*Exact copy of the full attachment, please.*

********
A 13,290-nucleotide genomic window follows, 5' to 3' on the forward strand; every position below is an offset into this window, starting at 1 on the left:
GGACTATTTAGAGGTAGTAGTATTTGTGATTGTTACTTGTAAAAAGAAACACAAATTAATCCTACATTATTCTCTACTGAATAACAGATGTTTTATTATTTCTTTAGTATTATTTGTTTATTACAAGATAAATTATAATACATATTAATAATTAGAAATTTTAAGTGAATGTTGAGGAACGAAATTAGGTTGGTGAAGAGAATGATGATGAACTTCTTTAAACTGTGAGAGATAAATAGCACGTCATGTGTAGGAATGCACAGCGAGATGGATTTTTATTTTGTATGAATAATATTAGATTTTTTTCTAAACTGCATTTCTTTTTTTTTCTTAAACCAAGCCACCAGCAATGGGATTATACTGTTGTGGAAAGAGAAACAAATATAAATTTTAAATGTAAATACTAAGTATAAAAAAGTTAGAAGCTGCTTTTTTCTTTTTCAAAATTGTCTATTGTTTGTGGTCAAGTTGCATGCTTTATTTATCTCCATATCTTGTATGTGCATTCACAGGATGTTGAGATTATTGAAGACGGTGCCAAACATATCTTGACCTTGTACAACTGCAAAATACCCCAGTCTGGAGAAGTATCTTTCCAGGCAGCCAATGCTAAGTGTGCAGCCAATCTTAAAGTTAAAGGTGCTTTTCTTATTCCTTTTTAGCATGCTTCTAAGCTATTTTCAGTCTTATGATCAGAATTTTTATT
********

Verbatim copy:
A 13,290-nucleotide genomic window follows, 5' to 3' on the forward strand; every position below is an offset into this window, starting at 1 on the left:
GGACTATTTAGAGGTAGTAGTATTTGTGATTGTTACTTGTAAAAAGAAACACAAATTAATCCTACATTATTCTCTACTGAATAACAGATGTTTTATTATTTCTTTAGTATTATTTGTTTATTACAAGATAAATTATAATACATATTAATAATTAGAAATTTTAAGTGAATGTTGAGGAACGAAATTAGGTTGGTGAAGAGAATGATGATGAACTTCTTTAAACTGTGAGAGATAAATAGCACGTCATGTGTAGGAATGCACAGCGAGATGGATTTTTATTTTGTATGAATAATATTAGATTTTTTTCTAAACTGCATTTCTTTTTTTTTCTTAAACCAAGCCACCAGCAATGGGATTATACTGTTGTGGAAAGAGAAACAAATATAAATTTTAAATGTAAATACTAAGTATAAAAAAGTTAGAAGCTGCTTTTTTCTTTTTCAAAATTGTCTATTGTTTGTGGTCAAGTTGCATGCTTTATTTATCTCCATATCTTGTATGTGCATTCACAGGATGTTGAGATTATTGAAGACGGTGCCAAACATATCTTGACCTTGTACAACTGCAAAATACCCCAGTCTGGAGAAGTATCTTTCCAGGCAGCCAATGCTAAGTGTGCAGCCAATCTTAAAGTTAAAGGTGCTTTTCTTATTCCTTTTTAGCATGCTTCTAAGCTATTTTCAGTCTTATGATCAGAATTTTTATT